Mars and the Moon are starring in their very own cosmic double act, and the show begins on May 14, 2020.
Mars and the Moon, in the last quarter phase of the lunar 27-day orbit, will make their acquaintance in the night sky an hour or two before sunrise on May 14. According to Space.com, their closest pass is set to occur around 10:00 p.m. Eastern Standard Time.
The red planet and Earth’s natural satellite will appear to be suspended side by side until May 15, and no special equipment is needed to see them. This spectacle will be visible to the naked eye in the southeastern sky, especially in rural areas with significantly reduced artificial light.
The illusion of proximity between Mars and the Moon on May 14 is belied by the two celestial bodies’ true astronomical positions. The Moon in its last quarter phase will be approximately 247,000 miles away from Earth, says EarthSky, and Mars will be approximately 425 times further away from Earth than the Moon.
Beside Mars and the Moon appearing near each other, dedicated stargazers should also be treated to the sight of Saturn and Jupiter shining brightly. Jupiter, reports EarthSky, is the fourth brightest object in the night sky behind the sun, Moon, and planet Venus.
“These ‘wandering stars’ are always moving fast,” writes astronomy enthusiast Jamie Carter for Forbes, “and as they orbit the Sun their apparent positions among the stars change dramatically as seen from our own orbiting planet.”
According to Carter, the Moon in its last quarter phase on May 14 will be just 43 percent illuminated, accentuating the visibility of the red planet. Excluding the sun, Mars is ranked as the eighth brightest object in the night sky as seen from Earth, but the red planet is expected to surpass Jupiter’s brightness later this year.
On Oct. 13, 2020, the sun, Earth, and Mars will line up in a celestial orientation known as “Mars opposition.” During this opposition, Mars will appear 16 times brighter than during its appearance alongside the Moon on May 14, because from our vantage point on Earth, the sun is shining directly at the red planet.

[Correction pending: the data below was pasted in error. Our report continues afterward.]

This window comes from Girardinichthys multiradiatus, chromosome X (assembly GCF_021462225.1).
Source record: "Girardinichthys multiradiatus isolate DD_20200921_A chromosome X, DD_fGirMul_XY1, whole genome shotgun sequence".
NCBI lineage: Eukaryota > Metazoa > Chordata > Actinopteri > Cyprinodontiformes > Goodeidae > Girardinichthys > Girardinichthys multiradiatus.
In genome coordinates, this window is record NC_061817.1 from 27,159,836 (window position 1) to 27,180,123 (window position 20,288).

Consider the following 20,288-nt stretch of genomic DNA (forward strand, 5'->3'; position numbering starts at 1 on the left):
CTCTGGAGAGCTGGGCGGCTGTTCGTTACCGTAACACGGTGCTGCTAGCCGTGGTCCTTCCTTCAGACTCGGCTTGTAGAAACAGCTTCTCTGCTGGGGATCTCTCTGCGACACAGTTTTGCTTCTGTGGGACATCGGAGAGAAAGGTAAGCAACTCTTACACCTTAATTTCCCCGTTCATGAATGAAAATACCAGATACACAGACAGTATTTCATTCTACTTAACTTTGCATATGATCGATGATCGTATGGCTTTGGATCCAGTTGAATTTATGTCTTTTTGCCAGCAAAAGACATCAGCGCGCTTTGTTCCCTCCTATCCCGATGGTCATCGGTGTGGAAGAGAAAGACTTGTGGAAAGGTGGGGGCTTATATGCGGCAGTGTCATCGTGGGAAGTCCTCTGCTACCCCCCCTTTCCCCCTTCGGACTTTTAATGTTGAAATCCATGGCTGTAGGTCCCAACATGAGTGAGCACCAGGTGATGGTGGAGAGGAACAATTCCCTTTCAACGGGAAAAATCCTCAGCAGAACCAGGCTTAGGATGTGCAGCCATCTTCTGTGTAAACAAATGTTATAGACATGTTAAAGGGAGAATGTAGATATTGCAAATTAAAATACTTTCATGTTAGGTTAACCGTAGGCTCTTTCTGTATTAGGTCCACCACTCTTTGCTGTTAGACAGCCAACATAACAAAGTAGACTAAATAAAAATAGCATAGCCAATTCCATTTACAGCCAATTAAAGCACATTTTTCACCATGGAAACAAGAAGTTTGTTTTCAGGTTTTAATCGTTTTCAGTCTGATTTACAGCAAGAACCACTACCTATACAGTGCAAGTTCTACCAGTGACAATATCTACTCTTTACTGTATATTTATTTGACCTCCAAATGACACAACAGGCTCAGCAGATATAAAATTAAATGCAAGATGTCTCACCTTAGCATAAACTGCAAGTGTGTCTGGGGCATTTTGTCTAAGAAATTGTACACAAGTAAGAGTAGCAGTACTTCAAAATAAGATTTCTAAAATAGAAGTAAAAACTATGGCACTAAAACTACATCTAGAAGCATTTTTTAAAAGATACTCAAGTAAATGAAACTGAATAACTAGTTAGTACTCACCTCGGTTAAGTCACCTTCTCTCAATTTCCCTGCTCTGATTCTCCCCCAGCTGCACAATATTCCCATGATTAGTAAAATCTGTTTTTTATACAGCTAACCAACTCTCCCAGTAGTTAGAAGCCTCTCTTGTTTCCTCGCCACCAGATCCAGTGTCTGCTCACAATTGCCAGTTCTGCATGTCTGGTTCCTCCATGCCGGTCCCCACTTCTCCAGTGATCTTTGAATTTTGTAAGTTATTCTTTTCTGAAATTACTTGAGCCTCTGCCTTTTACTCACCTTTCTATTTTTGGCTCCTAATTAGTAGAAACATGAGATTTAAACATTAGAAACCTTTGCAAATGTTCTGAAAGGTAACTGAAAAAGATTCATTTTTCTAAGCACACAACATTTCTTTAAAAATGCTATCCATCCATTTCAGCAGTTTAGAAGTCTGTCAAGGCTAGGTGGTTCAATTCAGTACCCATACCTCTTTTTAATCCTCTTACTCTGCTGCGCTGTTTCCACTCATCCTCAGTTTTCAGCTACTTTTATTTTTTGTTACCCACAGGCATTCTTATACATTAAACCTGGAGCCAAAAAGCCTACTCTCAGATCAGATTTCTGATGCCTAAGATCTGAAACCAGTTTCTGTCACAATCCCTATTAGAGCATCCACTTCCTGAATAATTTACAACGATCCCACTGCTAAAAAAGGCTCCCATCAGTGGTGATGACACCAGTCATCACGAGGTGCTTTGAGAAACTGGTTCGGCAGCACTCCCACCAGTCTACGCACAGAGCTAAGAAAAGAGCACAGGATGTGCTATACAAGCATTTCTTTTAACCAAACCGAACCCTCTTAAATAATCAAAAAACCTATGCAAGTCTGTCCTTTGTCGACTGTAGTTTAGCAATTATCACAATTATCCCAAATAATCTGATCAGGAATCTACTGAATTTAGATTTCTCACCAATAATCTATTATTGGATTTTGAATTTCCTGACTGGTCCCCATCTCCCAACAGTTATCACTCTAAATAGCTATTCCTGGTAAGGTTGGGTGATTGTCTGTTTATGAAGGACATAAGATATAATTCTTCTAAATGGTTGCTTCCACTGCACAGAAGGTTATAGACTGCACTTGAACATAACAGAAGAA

The Mars opposition occurs roughly once every two years, reports NPR.
As the Moon travels eastward across the sky and reaches its closest visual proximity to Mars on May 14, it will take its place in the constellation Aquarius—the “water bearer”—reports Space.com. While Aquarius is the 10th largest constellation in the sky, it is often hard to make out without specialized equipment as it does not contain particularly bright stars.
May 2020’s full moon was also a supermoon. “The moon’s orbit around the Earth is not entirely circular, instead [it’s] a slightly flattened circle or ellipse,” explained Greg Brown, an astronomer at London’s Royal Observatory, as quoted by the Daily Mail.
“As such, it is sometimes closer to and sometimes further away from the Earth,” Brown continued. “While definitions vary, a supermoon typically occurs when a full moon coincides with the moon being within the closest 10 percent of its orbit.”
May’s was the third and final supermoon of 2020.
As air pollution in some locations clears during global lockdown measures, the bounty of the night sky is made more available to stargazers. Many cosmic spectacles, including the visual alignment of Mars and the Moon on May 14, are visible to the naked eye.
Avid stargazers in the United States, be sure to rise before dawn on May 14 to catch the Moon entering its last quarter phase and nearly rubbing shoulders with the red planet in a rare double feature.